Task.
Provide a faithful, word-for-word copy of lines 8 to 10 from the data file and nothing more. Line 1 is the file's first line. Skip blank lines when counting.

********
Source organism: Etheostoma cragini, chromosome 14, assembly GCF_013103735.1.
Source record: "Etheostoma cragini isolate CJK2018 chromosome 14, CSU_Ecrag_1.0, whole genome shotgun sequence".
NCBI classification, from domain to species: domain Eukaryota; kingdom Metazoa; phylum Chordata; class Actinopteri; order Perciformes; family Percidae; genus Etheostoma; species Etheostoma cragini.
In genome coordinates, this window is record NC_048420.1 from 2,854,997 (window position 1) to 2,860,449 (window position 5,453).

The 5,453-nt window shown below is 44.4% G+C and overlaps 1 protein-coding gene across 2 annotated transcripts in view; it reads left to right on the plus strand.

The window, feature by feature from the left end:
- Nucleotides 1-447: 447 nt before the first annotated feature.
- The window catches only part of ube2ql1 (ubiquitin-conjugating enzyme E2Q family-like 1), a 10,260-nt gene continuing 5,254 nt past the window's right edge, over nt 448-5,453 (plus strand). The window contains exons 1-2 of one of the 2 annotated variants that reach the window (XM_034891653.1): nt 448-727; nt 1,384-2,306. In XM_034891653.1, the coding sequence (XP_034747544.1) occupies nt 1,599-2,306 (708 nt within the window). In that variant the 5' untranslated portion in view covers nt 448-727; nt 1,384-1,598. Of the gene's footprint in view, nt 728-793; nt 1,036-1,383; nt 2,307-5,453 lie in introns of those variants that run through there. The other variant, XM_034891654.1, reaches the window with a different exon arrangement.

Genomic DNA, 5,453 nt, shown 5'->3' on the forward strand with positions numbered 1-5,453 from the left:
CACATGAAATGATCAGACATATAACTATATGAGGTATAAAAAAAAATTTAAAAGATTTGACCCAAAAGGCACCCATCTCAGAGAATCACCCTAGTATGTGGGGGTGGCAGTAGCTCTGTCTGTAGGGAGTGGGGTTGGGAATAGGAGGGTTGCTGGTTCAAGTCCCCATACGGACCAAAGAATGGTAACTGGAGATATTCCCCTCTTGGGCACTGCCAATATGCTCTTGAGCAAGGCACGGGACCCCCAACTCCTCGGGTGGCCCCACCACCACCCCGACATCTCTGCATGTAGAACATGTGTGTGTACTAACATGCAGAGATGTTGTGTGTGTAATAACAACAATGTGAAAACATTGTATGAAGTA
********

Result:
- The window catches only part of ube2ql1 (ubiquitin-conjugating enzyme E2Q family-like 1), a 10,260-nt gene continuing 5,254 nt past the window's right edge, over nt 448-5,453 (plus strand). The window contains exons 1-2 of one of the 2 annotated variants that reach the window (XM_034891653.1): nt 448-727; nt 1,384-2,306. In XM_034891653.1, the coding sequence (XP_034747544.1) occupies nt 1,599-2,306 (708 nt within the window). In that variant the 5' untranslated portion in view covers nt 448-727; nt 1,384-1,598. Of the gene's footprint in view, nt 728-793; nt 1,036-1,383; nt 2,307-5,453 lie in introns of those variants that run through there. The other variant, XM_034891654.1, reaches the window with a different exon arrangement.

Genomic DNA, 5,453 nt, shown 5'->3' on the forward strand with positions numbered 1-5,453 from the left:
CACATGAAATGATCAGACATATAACTATATGAGGTATAAAAAAAAATTTAAAAGATTTGACCCAAAAGGCACCCATCTCAGAGAATCACCCTAGTATGTGGGGGTGGCAGTAGCTCTGTCTGTAGGGAGTGGGGTTGGGAATAGGAGGGTTGCTGGTTCAAGTCCCCATACGGACCAAAGAATGGTAACTGGAGATATTCCCCTCTTGGGCACTGCCAATATGCTCTTGAGCAAGGCACGGGACCCCCAACTCCTCGGGTGGCCCCACCACCACCCCGACATCTCTGCATGTAGAACATGTGTGTGTACTAACATGCAGAGATGTTGTGTGTGTAATAACAACAATGTGAAAACATTGTATGAAGTA